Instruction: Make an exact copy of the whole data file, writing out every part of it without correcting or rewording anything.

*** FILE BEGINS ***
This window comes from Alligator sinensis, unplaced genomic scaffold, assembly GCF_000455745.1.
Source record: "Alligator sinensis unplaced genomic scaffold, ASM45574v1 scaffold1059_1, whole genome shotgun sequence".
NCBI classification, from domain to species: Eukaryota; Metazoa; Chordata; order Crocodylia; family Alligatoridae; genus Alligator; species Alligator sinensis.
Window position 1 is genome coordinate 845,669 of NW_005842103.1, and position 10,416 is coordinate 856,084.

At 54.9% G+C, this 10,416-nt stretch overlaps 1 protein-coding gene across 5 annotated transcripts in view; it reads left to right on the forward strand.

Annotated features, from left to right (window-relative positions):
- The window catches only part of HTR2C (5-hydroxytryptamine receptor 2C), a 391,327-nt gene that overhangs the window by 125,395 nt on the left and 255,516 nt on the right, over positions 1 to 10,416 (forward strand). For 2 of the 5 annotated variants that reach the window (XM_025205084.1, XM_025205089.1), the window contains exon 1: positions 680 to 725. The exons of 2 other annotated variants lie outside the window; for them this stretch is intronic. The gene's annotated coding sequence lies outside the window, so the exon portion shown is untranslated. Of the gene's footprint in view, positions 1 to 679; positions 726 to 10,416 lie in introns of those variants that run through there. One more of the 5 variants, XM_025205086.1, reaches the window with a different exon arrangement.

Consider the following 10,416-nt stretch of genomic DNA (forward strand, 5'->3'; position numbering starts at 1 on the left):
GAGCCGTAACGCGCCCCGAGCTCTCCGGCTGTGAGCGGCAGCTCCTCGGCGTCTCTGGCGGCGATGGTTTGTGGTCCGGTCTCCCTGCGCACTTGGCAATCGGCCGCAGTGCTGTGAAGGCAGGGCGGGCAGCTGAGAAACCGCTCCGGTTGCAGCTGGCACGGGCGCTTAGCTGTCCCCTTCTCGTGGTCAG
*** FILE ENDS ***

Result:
This window comes from Alligator sinensis, unplaced genomic scaffold, assembly GCF_000455745.1.
Source record: "Alligator sinensis unplaced genomic scaffold, ASM45574v1 scaffold1059_1, whole genome shotgun sequence".
NCBI classification, from domain to species: Eukaryota; Metazoa; Chordata; order Crocodylia; family Alligatoridae; genus Alligator; species Alligator sinensis.
Window position 1 is genome coordinate 845,669 of NW_005842103.1, and position 10,416 is coordinate 856,084.

At 54.9% G+C, this 10,416-nt stretch overlaps 1 protein-coding gene across 5 annotated transcripts in view; it reads left to right on the forward strand.

Annotated features, from left to right (window-relative positions):
- The window catches only part of HTR2C (5-hydroxytryptamine receptor 2C), a 391,327-nt gene that overhangs the window by 125,395 nt on the left and 255,516 nt on the right, over positions 1 to 10,416 (forward strand). For 2 of the 5 annotated variants that reach the window (XM_025205084.1, XM_025205089.1), the window contains exon 1: positions 680 to 725. The exons of 2 other annotated variants lie outside the window; for them this stretch is intronic. The gene's annotated coding sequence lies outside the window, so the exon portion shown is untranslated. Of the gene's footprint in view, positions 1 to 679; positions 726 to 10,416 lie in introns of those variants that run through there. One more of the 5 variants, XM_025205086.1, reaches the window with a different exon arrangement.

Consider the following 10,416-nt stretch of genomic DNA (forward strand, 5'->3'; position numbering starts at 1 on the left):
GAGCCGTAACGCGCCCCGAGCTCTCCGGCTGTGAGCGGCAGCTCCTCGGCGTCTCTGGCGGCGATGGTTTGTGGTCCGGTCTCCCTGCGCACTTGGCAATCGGCCGCAGTGCTGTGAAGGCAGGGCGGGCAGCTGAGAAACCGCTCCGGTTGCAGCTGGCACGGGCGCTTAGCTGTCCCCTTCTCGTGGTCAG